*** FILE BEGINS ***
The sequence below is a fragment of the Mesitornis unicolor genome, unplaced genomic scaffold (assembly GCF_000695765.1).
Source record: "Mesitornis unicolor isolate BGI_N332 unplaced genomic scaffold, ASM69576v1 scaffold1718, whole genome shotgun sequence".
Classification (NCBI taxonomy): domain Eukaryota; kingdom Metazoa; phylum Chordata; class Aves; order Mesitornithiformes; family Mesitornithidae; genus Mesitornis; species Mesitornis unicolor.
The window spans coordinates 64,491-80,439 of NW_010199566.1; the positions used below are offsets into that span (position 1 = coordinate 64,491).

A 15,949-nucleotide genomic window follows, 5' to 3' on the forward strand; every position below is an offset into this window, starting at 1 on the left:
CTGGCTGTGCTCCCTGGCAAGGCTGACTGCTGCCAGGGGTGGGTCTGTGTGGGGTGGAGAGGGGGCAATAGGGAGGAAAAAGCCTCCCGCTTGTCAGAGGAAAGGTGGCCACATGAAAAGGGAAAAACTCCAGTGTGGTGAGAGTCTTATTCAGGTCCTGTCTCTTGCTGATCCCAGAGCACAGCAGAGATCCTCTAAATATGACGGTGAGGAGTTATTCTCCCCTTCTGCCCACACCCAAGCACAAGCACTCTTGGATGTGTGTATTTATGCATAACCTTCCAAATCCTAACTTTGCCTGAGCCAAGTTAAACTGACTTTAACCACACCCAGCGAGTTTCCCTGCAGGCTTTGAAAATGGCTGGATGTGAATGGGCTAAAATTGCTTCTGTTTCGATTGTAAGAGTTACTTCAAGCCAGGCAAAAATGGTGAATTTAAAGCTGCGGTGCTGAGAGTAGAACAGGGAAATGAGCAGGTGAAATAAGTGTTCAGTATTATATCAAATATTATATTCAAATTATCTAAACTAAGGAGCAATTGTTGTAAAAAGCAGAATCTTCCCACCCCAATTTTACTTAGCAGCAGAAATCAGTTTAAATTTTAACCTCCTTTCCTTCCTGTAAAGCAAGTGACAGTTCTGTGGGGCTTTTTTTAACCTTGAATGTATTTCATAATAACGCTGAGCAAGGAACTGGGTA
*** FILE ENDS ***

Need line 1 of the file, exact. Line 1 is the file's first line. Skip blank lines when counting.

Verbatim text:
The sequence below is a fragment of the Mesitornis unicolor genome, unplaced genomic scaffold (assembly GCF_000695765.1).